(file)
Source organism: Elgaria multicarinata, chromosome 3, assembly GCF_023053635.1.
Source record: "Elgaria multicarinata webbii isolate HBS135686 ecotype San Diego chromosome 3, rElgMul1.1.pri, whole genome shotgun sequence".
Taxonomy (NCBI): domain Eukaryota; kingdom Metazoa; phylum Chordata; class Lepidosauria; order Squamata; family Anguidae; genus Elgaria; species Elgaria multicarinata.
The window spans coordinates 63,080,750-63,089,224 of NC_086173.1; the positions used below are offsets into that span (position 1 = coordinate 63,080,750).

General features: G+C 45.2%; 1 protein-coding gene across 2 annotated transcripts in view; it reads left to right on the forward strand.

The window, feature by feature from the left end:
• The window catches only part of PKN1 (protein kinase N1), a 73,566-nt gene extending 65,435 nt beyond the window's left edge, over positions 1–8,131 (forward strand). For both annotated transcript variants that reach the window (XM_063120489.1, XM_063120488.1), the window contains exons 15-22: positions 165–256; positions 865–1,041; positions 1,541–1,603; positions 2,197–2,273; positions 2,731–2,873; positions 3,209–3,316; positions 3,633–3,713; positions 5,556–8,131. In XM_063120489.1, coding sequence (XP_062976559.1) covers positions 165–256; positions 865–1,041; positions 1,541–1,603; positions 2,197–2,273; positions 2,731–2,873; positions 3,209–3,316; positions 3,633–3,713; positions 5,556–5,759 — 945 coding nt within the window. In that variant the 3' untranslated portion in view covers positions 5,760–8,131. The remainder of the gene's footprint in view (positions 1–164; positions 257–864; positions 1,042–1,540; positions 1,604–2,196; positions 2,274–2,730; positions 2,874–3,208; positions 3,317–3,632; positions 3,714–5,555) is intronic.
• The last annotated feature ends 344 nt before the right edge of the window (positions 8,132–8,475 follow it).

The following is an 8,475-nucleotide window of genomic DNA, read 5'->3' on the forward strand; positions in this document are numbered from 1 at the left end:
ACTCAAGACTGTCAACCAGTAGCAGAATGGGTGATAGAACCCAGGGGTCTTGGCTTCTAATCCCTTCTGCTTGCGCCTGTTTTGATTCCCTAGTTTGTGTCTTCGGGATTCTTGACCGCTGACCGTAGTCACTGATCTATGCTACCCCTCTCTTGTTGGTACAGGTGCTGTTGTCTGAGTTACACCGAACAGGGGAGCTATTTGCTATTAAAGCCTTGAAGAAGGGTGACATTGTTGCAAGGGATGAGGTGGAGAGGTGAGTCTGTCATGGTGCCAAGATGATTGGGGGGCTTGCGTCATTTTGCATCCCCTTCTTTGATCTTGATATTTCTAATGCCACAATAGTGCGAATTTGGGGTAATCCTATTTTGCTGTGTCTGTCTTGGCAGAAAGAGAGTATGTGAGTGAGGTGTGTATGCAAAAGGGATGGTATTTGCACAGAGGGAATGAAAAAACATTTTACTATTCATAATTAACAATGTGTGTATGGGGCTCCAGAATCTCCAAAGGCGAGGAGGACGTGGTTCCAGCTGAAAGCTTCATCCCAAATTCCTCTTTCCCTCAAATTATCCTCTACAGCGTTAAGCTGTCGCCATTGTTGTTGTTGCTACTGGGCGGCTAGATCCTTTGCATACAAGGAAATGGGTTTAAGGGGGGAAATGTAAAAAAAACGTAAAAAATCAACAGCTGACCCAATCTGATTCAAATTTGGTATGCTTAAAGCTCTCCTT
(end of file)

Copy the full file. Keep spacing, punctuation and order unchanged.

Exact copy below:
Source organism: Elgaria multicarinata, chromosome 3, assembly GCF_023053635.1.
Source record: "Elgaria multicarinata webbii isolate HBS135686 ecotype San Diego chromosome 3, rElgMul1.1.pri, whole genome shotgun sequence".
Taxonomy (NCBI): domain Eukaryota; kingdom Metazoa; phylum Chordata; class Lepidosauria; order Squamata; family Anguidae; genus Elgaria; species Elgaria multicarinata.
The window spans coordinates 63,080,750-63,089,224 of NC_086173.1; the positions used below are offsets into that span (position 1 = coordinate 63,080,750).

General features: G+C 45.2%; 1 protein-coding gene across 2 annotated transcripts in view; it reads left to right on the forward strand.

The window, feature by feature from the left end:
• The window catches only part of PKN1 (protein kinase N1), a 73,566-nt gene extending 65,435 nt beyond the window's left edge, over positions 1–8,131 (forward strand). For both annotated transcript variants that reach the window (XM_063120489.1, XM_063120488.1), the window contains exons 15-22: positions 165–256; positions 865–1,041; positions 1,541–1,603; positions 2,197–2,273; positions 2,731–2,873; positions 3,209–3,316; positions 3,633–3,713; positions 5,556–8,131. In XM_063120489.1, coding sequence (XP_062976559.1) covers positions 165–256; positions 865–1,041; positions 1,541–1,603; positions 2,197–2,273; positions 2,731–2,873; positions 3,209–3,316; positions 3,633–3,713; positions 5,556–5,759 — 945 coding nt within the window. In that variant the 3' untranslated portion in view covers positions 5,760–8,131. The remainder of the gene's footprint in view (positions 1–164; positions 257–864; positions 1,042–1,540; positions 1,604–2,196; positions 2,274–2,730; positions 2,874–3,208; positions 3,317–3,632; positions 3,714–5,555) is intronic.
• The last annotated feature ends 344 nt before the right edge of the window (positions 8,132–8,475 follow it).

The following is an 8,475-nucleotide window of genomic DNA, read 5'->3' on the forward strand; positions in this document are numbered from 1 at the left end:
ACTCAAGACTGTCAACCAGTAGCAGAATGGGTGATAGAACCCAGGGGTCTTGGCTTCTAATCCCTTCTGCTTGCGCCTGTTTTGATTCCCTAGTTTGTGTCTTCGGGATTCTTGACCGCTGACCGTAGTCACTGATCTATGCTACCCCTCTCTTGTTGGTACAGGTGCTGTTGTCTGAGTTACACCGAACAGGGGAGCTATTTGCTATTAAAGCCTTGAAGAAGGGTGACATTGTTGCAAGGGATGAGGTGGAGAGGTGAGTCTGTCATGGTGCCAAGATGATTGGGGGGCTTGCGTCATTTTGCATCCCCTTCTTTGATCTTGATATTTCTAATGCCACAATAGTGCGAATTTGGGGTAATCCTATTTTGCTGTGTCTGTCTTGGCAGAAAGAGAGTATGTGAGTGAGGTGTGTATGCAAAAGGGATGGTATTTGCACAGAGGGAATGAAAAAACATTTTACTATTCATAATTAACAATGTGTGTATGGGGCTCCAGAATCTCCAAAGGCGAGGAGGACGTGGTTCCAGCTGAAAGCTTCATCCCAAATTCCTCTTTCCCTCAAATTATCCTCTACAGCGTTAAGCTGTCGCCATTGTTGTTGTTGCTACTGGGCGGCTAGATCCTTTGCATACAAGGAAATGGGTTTAAGGGGGGAAATGTAAAAAAAACGTAAAAAATCAACAGCTGACCCAATCTGATTCAAATTTGGTATGCTTAAAGCTCTCCTT